Last night I took the batteries out of my TI (83 plus!) graphing calculator to use in my bike lights. Sorry not sorry. Priorities.
In case you haven’t already discovered this fantastic resource, there is an online graphing calculator (and so much more) called desmos. Use it once and you will never want to use your old TI again. It’s easy to zoom in and out. It’s IN COLOR. If you are graphing multiple functions, you can make each one a different color. You can create sliders. And it is all FREE. Also be sure to check out all of the beautiful artwork while you’re there.
I won’t be ditching the TI for good because using it is a major part of my school’s current FST (aka the second half of Algebra 2) curriculum, which is fine. Students need to learn how to use TIs because right now they are the accepted technology for tests, both in the classroom and for standardized tests like the ACT and SAT.
Desmos is definitely worth incorporating into the classroom though. I used desmos with great success last summer when teaching summer school, and I think it’s great for doing investigations and creating visuals. That tiny, pixelated TI screen seems rather clunky and out-dated next to desmos, where students can really “see” the graphs and play around with them more easily. When I personally do math, I always use desmos if my laptop is with me. (Being significantly lighter than my laptop, the TI is more likely to be in my backpack on any given day.)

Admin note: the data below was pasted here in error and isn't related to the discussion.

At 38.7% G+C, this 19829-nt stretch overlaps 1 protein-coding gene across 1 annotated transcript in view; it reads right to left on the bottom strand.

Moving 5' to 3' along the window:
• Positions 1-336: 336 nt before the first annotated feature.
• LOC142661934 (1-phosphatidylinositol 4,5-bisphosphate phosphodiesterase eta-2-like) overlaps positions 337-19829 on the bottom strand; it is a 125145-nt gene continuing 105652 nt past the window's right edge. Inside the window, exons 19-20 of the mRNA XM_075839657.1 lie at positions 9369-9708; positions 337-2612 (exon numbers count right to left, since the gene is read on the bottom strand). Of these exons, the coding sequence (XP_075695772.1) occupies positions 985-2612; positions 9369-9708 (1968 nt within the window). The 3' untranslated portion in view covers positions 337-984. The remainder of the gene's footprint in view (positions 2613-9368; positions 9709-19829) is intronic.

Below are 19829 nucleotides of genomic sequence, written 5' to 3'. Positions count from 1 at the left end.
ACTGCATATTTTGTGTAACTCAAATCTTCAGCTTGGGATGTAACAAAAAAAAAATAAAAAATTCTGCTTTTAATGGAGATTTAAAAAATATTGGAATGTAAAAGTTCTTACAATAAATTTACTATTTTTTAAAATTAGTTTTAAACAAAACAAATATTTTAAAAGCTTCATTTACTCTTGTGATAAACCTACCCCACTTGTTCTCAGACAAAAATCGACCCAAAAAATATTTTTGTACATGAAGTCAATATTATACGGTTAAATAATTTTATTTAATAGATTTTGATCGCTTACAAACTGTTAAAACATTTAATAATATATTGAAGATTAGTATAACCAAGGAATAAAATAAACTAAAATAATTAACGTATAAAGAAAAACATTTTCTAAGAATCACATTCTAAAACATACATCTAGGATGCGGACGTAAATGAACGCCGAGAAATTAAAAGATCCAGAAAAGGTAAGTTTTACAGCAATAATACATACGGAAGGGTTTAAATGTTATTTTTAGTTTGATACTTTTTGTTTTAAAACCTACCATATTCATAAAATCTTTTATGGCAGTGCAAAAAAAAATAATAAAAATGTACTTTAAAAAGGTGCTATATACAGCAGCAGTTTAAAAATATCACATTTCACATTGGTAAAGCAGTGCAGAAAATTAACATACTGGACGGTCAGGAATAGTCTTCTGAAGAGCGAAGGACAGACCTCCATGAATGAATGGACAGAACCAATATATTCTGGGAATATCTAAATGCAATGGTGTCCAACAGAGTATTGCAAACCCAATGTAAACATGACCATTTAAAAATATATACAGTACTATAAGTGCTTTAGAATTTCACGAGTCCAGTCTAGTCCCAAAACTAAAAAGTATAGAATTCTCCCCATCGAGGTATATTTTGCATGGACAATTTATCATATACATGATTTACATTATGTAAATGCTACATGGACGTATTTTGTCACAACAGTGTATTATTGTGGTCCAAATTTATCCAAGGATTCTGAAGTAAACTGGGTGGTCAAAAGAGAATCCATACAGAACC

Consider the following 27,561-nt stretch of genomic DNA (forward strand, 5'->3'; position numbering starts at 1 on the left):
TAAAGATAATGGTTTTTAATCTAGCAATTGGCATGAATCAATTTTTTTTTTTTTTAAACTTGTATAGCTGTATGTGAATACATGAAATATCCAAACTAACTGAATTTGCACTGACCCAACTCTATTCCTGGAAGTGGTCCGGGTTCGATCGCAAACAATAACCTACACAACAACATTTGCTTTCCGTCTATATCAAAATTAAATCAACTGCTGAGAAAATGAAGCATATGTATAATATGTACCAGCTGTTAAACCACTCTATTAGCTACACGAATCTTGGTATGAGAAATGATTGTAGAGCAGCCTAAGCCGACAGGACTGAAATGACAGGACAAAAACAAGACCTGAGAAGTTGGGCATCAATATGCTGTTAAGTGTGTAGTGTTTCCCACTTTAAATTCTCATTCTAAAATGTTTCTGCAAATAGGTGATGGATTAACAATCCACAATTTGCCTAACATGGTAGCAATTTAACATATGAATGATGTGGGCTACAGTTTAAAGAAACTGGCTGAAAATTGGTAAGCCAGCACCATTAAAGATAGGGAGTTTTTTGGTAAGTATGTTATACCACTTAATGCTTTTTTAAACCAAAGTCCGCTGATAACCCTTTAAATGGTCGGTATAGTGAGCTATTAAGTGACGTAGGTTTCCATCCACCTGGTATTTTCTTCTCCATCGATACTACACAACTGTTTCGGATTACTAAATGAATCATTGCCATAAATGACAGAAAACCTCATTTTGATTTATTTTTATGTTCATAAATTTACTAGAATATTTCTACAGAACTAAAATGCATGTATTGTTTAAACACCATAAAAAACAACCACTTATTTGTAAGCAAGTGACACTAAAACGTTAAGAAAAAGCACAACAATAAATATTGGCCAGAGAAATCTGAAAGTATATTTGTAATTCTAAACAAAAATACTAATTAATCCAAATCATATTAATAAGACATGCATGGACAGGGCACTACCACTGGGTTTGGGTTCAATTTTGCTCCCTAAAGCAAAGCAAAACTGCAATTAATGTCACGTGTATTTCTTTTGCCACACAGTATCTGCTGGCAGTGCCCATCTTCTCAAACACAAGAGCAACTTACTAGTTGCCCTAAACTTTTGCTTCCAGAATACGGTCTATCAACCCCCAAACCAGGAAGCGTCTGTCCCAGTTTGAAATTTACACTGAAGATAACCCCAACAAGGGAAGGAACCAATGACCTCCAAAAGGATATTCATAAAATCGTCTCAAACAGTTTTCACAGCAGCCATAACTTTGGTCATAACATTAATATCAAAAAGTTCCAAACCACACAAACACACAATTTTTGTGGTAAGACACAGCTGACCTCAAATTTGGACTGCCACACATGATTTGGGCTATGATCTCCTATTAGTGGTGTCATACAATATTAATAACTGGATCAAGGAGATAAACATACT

So I plan to use both desmos and the TIs in my classroom this fall. The TIs will be our go-to use-every-day type of calculator, but I’ll pull out the laptops as much as possible to use desmos for graphing investigations. I also hope the kids will come to appreciate desmos and start to use it at home or when they come to the math resource room during study hall. From summer school, I already have desmos investigations made up for quadratic functions and rational functions, but they were made hastily and need some improvement and some updating to more closely match my school’s FST curriculum. I’m excited! Now I just have to do some work and make these plans actually happen.
How do you incorporate desmos into your classroom?
Here are some examples I’ve found on the MTBoS: